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What will it mean to be Emirati?

What will it mean to be Emirati?

In a time of regional chaos, celebrating National Day should mean more than waving larger-than-life flags and putting on car stickers.

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November 21, 2011 12:29 by



The UAE turns 40 this December.

Celebrations are already in gear, with flags draped across government buildings and festive lights adorn popular public areas.

Our good friend, Alex McNabb of Fake Plastic Souks, takes about the event in this blog post “Crazy Apeshit National Day” and about the genuinely jovial celebrations that take place and how the celebration of this nature is very rare in an ‘Arab Spring’ era.

As Alex points out, with this year’s celebrations amped up (having already started this November), critics say the National Day will become a government mouthpiece for reigning in continued loyalty and to stave away any possibilities for an internal revolt similar to what other countries in the Arab World are experiencing.

Some of us on Kipp have been calling the UAE home for more than a dozen years now and we agree with Alex that the nationals do have an authentic appreciation for what their rulers have done for the country and its people. Loyalty to the leadership is commonplace.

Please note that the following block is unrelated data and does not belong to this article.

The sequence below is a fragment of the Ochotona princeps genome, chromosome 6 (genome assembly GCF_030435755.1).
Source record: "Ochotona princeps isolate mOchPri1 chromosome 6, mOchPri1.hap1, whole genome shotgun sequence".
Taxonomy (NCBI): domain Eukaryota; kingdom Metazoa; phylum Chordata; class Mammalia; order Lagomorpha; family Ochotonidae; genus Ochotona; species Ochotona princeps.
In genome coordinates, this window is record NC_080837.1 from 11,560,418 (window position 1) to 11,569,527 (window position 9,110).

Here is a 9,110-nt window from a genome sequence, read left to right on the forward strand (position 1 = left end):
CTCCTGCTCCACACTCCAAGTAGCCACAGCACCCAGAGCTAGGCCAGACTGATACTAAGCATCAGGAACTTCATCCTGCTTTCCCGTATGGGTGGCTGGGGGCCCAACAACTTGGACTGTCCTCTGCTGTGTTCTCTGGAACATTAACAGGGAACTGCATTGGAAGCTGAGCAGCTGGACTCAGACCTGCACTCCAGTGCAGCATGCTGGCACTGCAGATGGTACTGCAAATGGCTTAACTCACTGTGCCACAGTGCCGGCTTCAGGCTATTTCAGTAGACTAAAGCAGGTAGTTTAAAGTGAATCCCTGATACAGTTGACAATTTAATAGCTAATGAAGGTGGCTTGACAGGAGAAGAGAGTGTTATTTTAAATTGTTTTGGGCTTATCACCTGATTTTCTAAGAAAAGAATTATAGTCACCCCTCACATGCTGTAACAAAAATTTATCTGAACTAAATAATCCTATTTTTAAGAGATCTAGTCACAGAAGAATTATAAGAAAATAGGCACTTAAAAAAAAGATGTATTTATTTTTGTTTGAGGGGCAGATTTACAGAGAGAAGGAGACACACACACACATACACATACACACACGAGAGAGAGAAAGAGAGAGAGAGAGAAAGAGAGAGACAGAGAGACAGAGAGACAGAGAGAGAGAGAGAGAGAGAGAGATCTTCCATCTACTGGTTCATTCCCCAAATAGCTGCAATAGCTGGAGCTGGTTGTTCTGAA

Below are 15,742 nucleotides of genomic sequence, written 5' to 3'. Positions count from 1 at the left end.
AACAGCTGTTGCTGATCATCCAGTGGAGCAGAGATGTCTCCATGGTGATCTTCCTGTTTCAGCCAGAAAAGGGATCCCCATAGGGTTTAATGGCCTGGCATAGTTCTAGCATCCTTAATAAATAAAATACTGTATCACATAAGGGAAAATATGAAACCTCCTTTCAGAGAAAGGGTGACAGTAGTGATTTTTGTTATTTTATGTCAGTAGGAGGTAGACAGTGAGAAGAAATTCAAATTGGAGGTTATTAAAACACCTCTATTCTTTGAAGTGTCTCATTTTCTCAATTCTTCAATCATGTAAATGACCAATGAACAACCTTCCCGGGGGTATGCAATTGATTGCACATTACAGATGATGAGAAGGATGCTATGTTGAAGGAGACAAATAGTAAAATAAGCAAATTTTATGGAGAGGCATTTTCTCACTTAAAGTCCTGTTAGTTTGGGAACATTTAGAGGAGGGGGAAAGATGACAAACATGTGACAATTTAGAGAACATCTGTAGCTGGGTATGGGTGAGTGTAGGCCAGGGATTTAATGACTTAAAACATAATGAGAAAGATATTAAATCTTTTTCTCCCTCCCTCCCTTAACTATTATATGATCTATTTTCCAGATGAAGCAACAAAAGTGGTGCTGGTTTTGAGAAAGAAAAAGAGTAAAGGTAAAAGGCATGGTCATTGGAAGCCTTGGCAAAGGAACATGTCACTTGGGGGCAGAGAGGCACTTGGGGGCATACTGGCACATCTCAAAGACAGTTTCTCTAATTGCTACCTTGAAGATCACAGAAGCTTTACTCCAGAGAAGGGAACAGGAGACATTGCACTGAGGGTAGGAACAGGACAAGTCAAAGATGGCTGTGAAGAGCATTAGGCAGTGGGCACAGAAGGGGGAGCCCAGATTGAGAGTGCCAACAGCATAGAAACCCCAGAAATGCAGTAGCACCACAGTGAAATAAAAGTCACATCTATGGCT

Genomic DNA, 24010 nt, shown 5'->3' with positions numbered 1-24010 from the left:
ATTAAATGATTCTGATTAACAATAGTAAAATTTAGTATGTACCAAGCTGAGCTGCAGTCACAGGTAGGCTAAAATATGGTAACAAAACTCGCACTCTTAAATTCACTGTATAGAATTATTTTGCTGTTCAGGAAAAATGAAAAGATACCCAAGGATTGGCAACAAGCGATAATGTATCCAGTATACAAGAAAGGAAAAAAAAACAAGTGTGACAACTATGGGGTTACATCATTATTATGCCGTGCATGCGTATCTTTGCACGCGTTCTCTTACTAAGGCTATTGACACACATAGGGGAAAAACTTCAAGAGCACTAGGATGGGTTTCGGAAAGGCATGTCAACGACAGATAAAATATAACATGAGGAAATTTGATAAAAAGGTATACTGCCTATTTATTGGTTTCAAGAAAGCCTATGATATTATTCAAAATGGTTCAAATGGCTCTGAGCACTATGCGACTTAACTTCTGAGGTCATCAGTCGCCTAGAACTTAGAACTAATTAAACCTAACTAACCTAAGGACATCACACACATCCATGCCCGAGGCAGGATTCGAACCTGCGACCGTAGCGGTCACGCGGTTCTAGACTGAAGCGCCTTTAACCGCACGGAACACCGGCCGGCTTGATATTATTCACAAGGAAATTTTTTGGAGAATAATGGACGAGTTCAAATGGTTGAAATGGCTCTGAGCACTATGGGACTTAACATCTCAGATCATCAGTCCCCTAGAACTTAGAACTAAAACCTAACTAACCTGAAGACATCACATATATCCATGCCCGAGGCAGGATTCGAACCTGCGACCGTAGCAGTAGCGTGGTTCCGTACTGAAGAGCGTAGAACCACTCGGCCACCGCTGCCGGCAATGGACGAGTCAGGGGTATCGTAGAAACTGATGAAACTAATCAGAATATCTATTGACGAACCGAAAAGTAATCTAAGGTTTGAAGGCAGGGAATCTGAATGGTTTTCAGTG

The UAE has been relatively untouched by the Middle East revolts. The closest it has to anything of this nature is mysteriously silenced Facebook page revolt that was attempting to rally some citizens to protest on March 25 this year. That page has now been taken down and the final paragraph on this Wall Street Journal article is one of a few remaining links that prove its existence.

A step further beyond this fledgling plans that have quickly died down is unlikely, as even Emirati blogger and op-ed columnist Sultan Al Qassemi would tell you. In an article published originally in Al Akhbar, where Al Qassemi foresees the inevitable breakdown of Arab monarchies in three cycles:

  1. Kuwait, Jordan and Morocco (Note the Kuwait Parliament was stormed by protestors just last week.)
  2. Bahrain and Oman
  3. Saudi Arabia, Qatar and the UAE

Al Qassemi leaves the third cycle open-ended, citing an underdeveloped society infrastructure and a complex family rule as reasons for a longer monarchical rule in the Emirates.

It’s for these very same reasons that Kipp would like to think that the celebration of National Day should mean more than just confetti, car stickers and gigantic flags.

While of course Kipp doesn’t want to be a spoil sport (who are we kidding, we love doing it!), the National Day should also be seen as the one day in an entire year when a bit of reflection on the past, and more importantly the future, of Emirati identity is most appropriate.

And will that cultural definition include greater entrepreneurial opportunities? cradle-to-grave government assistance? Beyond personal wealth, what intangible inheritance will the next generation receive?

Reflect. Create a plan of action. And then in the words of our friend Alex, go ‘Crazy Apeshit’ on this blessed day.



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